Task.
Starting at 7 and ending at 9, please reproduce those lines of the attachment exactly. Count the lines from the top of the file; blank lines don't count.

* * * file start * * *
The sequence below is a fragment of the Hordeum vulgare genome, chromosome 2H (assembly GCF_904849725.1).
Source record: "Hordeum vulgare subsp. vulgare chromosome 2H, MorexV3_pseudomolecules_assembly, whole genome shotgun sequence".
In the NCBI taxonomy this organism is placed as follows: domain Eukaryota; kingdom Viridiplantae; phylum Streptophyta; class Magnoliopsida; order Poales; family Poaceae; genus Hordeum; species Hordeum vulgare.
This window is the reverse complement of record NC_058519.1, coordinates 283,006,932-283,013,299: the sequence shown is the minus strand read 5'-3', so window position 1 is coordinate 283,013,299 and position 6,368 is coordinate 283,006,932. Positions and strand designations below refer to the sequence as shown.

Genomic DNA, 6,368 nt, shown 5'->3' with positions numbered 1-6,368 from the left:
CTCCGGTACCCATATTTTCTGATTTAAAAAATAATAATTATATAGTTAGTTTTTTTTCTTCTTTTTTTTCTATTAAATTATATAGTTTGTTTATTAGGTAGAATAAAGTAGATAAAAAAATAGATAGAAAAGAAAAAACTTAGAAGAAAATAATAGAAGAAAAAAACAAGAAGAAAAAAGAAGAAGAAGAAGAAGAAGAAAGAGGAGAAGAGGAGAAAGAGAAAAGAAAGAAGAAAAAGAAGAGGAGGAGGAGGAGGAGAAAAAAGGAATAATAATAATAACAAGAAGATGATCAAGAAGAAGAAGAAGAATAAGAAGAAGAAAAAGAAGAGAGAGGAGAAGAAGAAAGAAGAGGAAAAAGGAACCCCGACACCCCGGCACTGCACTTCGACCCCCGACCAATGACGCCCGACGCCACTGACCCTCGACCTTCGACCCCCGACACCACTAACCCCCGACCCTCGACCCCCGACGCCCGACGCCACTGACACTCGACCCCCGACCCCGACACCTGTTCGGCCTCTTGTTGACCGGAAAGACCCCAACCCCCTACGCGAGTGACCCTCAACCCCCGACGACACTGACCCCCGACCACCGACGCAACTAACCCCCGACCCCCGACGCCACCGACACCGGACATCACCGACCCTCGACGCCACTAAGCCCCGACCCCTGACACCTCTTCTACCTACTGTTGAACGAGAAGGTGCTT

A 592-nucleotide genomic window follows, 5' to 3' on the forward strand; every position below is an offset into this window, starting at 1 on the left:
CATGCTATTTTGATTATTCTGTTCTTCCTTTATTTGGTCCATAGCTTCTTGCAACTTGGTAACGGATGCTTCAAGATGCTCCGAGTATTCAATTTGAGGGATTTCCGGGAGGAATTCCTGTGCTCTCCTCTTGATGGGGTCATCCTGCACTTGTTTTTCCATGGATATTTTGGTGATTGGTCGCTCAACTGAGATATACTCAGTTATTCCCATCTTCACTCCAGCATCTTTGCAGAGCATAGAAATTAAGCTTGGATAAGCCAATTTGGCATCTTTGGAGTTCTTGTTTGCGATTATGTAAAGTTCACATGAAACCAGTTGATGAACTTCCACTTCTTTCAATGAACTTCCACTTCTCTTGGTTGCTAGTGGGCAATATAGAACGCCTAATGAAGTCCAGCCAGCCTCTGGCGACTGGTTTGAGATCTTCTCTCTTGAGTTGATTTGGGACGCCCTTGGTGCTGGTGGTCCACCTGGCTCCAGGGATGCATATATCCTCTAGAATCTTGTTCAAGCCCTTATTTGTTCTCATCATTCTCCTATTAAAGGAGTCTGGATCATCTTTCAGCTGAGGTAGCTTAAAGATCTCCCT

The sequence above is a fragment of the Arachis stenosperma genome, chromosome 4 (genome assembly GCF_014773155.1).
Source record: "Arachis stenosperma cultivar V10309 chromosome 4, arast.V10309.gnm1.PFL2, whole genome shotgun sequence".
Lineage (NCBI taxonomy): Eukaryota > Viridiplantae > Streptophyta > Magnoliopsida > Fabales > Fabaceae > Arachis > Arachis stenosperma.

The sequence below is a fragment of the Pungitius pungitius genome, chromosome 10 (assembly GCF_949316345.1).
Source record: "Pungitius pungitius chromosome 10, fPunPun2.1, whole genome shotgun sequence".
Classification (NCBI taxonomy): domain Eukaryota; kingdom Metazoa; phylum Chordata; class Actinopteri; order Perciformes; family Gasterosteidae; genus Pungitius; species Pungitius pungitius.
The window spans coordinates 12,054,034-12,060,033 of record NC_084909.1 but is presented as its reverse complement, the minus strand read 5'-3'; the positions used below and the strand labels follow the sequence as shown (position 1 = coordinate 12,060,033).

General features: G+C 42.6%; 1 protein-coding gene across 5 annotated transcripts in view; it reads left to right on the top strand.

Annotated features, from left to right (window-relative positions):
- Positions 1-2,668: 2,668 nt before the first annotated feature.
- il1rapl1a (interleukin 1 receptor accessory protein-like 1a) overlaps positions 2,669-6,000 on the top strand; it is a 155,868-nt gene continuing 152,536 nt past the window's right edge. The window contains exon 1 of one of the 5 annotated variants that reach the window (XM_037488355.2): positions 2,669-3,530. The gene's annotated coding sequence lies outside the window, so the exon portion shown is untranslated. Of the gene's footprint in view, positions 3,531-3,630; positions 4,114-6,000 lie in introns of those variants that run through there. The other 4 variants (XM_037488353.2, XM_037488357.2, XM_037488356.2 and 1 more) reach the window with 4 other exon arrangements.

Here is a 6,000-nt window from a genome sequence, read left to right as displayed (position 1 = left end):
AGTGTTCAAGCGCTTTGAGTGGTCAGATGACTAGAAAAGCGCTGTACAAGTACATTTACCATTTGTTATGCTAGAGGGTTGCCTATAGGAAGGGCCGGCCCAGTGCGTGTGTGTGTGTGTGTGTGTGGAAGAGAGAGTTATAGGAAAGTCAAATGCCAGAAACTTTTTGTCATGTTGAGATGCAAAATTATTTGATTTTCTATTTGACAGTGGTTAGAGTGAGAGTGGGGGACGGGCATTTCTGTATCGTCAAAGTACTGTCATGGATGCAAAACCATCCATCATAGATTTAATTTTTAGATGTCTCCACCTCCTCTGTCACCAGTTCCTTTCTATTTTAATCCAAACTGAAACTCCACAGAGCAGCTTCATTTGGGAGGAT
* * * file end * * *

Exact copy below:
A 592-nucleotide genomic window follows, 5' to 3' on the forward strand; every position below is an offset into this window, starting at 1 on the left:
CATGCTATTTTGATTATTCTGTTCTTCCTTTATTTGGTCCATAGCTTCTTGCAACTTGGTAACGGATGCTTCAAGATGCTCCGAGTATTCAATTTGAGGGATTTCCGGGAGGAATTCCTGTGCTCTCCTCTTGATGGGGTCATCCTGCACTTGTTTTTCCATGGATATTTTGGTGATTGGTCGCTCAACTGAGATATACTCAGTTATTCCCATCTTCACTCCAGCATCTTTGCAGAGCATAGAAATTAAGCTTGGATAAGCCAATTTGGCATCTTTGGAGTTCTTGTTTGCGATTATGTAAAGTTCACATGAAACCAGTTGATGAACTTCCACTTCTTTCAATGAACTTCCACTTCTCTTGGTTGCTAGTGGGCAATATAGAACGCCTAATGAAGTCCAGCCAGCCTCTGGCGACTGGTTTGAGATCTTCTCTCTTGAGTTGATTTGGGACGCCCTTGGTGCTGGTGGTCCACCTGGCTCCAGGGATGCATATATCCTCTAGAATCTTGTTCAAGCCCTTATTTGTTCTCATCATTCTCCTATTAAAGGAGTCTGGATCATCTTTCAGCTGAGGTAGCTTAAAGATCTCCCT

The sequence above is a fragment of the Arachis stenosperma genome, chromosome 4 (genome assembly GCF_014773155.1).